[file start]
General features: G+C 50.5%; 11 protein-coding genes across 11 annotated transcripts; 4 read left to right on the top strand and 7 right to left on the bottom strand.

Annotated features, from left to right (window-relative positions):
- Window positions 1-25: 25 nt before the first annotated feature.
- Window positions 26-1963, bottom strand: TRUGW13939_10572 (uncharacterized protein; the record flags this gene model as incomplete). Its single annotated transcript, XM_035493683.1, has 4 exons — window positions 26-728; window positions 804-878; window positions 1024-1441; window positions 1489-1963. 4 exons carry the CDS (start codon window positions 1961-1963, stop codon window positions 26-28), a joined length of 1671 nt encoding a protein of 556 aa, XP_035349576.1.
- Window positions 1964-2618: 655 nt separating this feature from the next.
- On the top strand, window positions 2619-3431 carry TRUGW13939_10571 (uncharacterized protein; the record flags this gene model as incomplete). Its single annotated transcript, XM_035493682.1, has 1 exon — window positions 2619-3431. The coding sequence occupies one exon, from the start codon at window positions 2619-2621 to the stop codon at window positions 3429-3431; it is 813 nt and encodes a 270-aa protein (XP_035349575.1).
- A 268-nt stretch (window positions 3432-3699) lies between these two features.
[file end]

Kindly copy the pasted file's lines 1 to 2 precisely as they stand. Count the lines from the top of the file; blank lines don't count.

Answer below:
General features: G+C 50.5%; 11 protein-coding genes across 11 annotated transcripts; 4 read left to right on the top strand and 7 right to left on the bottom strand.

Annotated features, from left to right (window-relative positions):